When traveling to Italy, it’s essential to understand and respect the local customs and etiquette. Italians take pride in their cultural traditions, and showing proper etiquette will not only make your trip more enjoyable but also earn you respect from the locals. Here are some do’s and don’ts of Italian etiquette to keep in mind:
- DO ask for the check when you’re ready for it. Italian servers think it’s rude to rush you from the table, so it could be hours before they do.
- DO learn basic Italian phrases: Learning a few basic Italian phrases, such as “buongiorno” (good morning), “grazie” (thank you), and “prego” (you’re welcome), will be greatly appreciated by the locals.
- DO pay for bread. Yes, you do also have to pay for bread. This is the “pane e coperto” charge and is quite common in Italy.
- DO think about tipping. There is no strict rule about tipping in Italy. Leaving a tip is a courteous gesture that shows the person who provided a service to you that you appreciate their help. As such, leaving a tip is entirely up to you, and, in many cases, it will not be expected, albeit appreciated. This doesn’t mean 20%+ like in the United States, but rounding up to the nearest Euro is appropriate.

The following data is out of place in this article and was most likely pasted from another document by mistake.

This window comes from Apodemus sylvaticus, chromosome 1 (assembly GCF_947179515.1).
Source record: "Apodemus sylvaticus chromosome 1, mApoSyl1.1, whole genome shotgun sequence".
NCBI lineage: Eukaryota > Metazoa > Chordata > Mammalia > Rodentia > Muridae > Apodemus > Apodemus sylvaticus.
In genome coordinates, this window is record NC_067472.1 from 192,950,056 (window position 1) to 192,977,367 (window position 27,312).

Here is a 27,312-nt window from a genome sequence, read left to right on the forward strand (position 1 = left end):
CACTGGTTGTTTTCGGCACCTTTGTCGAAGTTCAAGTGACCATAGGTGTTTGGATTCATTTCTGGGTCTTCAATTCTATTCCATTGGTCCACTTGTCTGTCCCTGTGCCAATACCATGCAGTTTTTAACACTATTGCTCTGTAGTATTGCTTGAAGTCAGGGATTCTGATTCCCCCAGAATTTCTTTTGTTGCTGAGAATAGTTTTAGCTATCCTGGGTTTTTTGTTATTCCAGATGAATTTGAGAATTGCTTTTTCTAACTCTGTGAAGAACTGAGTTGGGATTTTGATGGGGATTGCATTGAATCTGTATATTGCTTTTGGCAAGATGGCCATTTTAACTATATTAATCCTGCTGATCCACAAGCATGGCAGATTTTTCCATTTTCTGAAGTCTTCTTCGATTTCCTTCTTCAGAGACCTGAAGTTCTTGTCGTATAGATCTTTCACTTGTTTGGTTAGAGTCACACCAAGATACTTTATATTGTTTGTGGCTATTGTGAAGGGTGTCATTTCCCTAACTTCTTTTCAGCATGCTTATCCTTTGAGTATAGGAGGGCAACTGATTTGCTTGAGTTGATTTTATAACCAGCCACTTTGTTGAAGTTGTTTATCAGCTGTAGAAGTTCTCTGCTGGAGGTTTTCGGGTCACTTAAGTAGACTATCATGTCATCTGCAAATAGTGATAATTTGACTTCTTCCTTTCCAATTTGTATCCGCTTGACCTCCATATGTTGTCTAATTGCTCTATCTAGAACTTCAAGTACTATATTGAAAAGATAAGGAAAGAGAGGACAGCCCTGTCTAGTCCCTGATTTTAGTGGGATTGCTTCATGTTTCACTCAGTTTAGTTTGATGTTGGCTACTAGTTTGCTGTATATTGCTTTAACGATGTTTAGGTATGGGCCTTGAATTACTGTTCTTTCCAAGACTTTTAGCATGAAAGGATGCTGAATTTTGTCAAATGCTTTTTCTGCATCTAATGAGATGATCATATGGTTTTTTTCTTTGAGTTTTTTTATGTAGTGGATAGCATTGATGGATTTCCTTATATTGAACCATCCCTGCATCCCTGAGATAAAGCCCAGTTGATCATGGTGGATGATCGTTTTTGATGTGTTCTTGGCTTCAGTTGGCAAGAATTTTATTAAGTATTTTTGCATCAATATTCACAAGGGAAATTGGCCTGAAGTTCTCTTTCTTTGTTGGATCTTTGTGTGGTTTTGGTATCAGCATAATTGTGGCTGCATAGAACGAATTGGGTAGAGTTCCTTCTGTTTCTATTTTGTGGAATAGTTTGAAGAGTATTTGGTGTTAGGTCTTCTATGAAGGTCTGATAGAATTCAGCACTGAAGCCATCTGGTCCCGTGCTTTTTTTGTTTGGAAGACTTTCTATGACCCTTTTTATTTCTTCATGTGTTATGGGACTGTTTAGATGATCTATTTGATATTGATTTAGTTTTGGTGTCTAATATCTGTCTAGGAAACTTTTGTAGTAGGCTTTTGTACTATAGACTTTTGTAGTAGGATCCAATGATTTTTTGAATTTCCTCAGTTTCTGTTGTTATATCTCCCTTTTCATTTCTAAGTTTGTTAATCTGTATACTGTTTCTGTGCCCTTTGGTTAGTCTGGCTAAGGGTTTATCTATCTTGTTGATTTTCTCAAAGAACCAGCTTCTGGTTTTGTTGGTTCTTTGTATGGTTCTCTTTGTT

- DO dress modestly: Italians value style and dressing well. While casual attire is acceptable in most places, it’s essential to dress modestly when visiting churches or formal events.
- DON’T take your coffee or food “to-go.” Unlike some cultures, eating while walking is not common in Italy. Take the time to sit down and enjoy your meal at a café or restaurant. After all, when you’re on a Taste Vacation tour, you’re on vacation!
- DON’T expect a quick meal: Italian dining is a leisurely experience. Don’t rush through your meal, as the main focus is on enjoying the food and company. A typical Italian lunch has an antipasto, a primo (soup, rice, or pasta), a secondo (meat or fish), contorno (vegetables), and a dolci (sweet) — all small portions, of course.
- DON’T expect an early dinner. If you’re someone who often enjoys dinner at 5:30 PM or 6:00 PM, you might want to carry a snack with you. Most restaurants don’t even open until 8:00 PM.
- DON’T talk loudly on public transportation: Italians prefer a quiet and peaceful atmosphere on public transportation, so avoid talking loudly, playing loud music or videos.